The stakes are enormous. An analysis in The Washington Post not long ago is worth quoting -- please excuse the length:

A recent study from the Institute of Economic Affairs in Britain estimates that EU agriculture policies have reduced African exports of milk products by more than 90 percent, livestock by nearly 70 percent, meat by almost 60 percent, non-grain crops by 50 percent and grains by more than 40 percent. If we assume from this that the [EU agricultural policies] reduces Africa's total potential agricultural exports by half, it suggests that without the [EU agricultural policies], the current $10.9 billion in annual food-related exports from sub-Saharan Africa (excluding South Africa) could grow to nearly $22 billion. Moreover, the International Food Policy Research Institute . . . has found that in sub-Saharan nations, every $1 in agricultural income produces an additional $1.42 increase in GDP. So, the end of [these EU agricultural policies] could raise sub-Saharan GDP by nearly $26.4 billion per year--enough to increase the annual income of every person in these countries by nearly 13 percent. (Washington Post, 6/22/03)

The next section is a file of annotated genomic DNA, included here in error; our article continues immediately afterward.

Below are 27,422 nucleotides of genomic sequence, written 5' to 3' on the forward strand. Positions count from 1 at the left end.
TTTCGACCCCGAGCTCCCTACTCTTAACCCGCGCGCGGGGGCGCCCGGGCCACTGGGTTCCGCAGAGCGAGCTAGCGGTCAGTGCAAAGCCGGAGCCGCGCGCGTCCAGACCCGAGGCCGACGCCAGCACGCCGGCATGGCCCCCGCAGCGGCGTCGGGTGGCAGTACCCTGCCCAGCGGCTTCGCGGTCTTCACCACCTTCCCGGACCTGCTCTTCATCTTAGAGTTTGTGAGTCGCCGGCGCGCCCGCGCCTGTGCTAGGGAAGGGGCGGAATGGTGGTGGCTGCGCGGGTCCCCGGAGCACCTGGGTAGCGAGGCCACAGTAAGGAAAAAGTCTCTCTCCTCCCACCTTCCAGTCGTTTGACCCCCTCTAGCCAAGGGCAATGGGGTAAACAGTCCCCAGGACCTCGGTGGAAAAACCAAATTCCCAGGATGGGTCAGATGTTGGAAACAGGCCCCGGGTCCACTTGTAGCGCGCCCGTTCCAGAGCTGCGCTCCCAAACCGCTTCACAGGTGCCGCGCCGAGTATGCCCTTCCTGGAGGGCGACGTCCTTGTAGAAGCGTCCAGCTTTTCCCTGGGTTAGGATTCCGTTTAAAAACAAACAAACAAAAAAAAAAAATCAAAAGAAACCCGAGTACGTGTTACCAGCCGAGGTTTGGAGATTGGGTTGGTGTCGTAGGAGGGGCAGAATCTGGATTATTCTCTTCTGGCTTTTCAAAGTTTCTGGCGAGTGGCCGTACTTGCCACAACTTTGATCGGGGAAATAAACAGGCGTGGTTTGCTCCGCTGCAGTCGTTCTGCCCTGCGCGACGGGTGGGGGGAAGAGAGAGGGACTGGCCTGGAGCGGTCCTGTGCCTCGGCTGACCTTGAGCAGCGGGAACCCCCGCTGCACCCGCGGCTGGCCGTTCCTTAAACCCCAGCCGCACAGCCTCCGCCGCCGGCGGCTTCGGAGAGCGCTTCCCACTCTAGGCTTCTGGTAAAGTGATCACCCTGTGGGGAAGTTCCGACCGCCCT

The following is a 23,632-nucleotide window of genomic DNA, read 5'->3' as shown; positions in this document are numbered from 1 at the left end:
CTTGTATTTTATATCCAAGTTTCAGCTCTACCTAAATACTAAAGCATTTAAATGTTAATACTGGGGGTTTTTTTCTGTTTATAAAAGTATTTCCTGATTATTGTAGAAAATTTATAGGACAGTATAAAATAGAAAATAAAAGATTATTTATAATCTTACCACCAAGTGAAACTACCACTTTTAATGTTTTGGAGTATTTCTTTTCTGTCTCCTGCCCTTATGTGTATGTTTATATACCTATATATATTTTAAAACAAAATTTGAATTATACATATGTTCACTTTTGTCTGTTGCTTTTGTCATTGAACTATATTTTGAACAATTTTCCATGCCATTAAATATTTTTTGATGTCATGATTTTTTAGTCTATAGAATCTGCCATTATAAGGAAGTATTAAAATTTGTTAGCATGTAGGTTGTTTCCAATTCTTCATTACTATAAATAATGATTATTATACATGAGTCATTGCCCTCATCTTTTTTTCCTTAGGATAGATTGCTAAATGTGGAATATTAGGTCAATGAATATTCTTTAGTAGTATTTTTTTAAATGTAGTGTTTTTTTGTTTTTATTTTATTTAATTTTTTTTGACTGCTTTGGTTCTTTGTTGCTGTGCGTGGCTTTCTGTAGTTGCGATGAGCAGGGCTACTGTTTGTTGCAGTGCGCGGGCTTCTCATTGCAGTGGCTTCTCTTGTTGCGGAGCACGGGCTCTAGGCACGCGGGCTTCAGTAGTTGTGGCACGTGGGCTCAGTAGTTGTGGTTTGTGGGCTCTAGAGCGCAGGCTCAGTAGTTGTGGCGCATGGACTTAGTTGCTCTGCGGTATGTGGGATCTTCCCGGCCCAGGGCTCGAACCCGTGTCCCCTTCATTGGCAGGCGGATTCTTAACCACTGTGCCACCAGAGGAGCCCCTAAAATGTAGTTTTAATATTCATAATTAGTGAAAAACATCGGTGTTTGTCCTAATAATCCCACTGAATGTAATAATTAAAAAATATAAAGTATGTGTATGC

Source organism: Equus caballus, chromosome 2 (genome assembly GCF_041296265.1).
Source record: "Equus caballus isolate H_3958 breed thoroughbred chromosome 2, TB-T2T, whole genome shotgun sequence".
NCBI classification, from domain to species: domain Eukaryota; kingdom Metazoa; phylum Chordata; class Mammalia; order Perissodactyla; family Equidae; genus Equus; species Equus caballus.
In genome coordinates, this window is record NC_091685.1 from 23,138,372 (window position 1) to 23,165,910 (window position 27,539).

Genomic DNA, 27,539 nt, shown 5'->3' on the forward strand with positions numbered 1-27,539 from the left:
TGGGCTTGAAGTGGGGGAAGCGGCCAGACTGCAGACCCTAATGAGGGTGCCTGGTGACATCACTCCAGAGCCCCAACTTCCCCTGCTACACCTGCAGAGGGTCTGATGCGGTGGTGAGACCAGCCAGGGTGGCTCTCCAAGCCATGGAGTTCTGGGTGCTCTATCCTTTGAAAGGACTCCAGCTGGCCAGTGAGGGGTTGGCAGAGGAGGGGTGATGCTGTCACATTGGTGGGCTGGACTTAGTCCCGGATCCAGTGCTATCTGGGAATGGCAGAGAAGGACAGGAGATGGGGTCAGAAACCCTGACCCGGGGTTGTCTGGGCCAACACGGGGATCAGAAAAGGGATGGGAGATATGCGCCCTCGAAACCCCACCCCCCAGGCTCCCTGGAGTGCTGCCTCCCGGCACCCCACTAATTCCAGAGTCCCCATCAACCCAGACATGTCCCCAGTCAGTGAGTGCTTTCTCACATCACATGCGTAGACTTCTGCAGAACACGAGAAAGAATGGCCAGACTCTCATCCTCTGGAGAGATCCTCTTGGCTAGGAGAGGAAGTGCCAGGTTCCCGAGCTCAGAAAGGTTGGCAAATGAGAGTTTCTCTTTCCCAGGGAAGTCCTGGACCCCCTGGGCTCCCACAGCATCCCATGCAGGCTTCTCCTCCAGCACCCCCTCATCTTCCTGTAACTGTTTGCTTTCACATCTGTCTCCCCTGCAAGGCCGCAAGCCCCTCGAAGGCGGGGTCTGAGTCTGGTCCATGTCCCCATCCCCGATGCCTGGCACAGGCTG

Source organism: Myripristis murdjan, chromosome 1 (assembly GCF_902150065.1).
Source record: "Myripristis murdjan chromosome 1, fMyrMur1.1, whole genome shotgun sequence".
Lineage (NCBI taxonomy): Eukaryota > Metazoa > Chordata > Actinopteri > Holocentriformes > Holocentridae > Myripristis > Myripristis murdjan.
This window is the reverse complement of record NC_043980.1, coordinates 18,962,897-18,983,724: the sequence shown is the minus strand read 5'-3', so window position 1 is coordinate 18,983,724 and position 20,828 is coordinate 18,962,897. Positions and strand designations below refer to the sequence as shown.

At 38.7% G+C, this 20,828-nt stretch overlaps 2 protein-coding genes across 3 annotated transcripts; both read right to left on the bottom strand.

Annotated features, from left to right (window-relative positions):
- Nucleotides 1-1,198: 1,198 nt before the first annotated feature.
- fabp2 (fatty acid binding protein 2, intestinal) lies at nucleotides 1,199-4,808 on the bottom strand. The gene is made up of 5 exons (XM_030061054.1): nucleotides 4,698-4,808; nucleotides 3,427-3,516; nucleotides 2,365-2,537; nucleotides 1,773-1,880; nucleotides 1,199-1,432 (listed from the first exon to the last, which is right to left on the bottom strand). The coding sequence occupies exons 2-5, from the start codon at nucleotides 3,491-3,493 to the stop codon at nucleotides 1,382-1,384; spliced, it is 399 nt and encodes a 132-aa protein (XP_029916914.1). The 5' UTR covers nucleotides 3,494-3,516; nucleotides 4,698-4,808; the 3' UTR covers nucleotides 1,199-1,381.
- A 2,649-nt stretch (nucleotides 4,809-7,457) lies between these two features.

That's a 13 percent rise in income for sub-Saharan Africa alone -- and that's only by eliminating the destructive policies of the European Union. Think of what would happen if we did the same for policies of the United States, Japan, and Canada.

Africans and others are losing more than their dollars; they are losing their lives. Poverty kills all too easily. How many more children will die of malnourishment and related diseases, how many more people will be unable to afford medicine or even a trip to the nearest health clinic because of these policies? How many rural villages will remain without clean water or adequate sanitation, causing diseases to spread? How many agricultural workers will be unable to pay for their children's education?

The amounts of these agricultural subsidies dwarf the development assistance -- delivered by these same wealthy nations -- that is supposed to help end malnourishment, inadequate health care, and dirty water. The United States, Europe, and Japan provide their farmers about $320-$350 billion annually in subsidies, compared to the little more than about $50 billion per year they provide in development assistance. (NY Times, 7/20/03;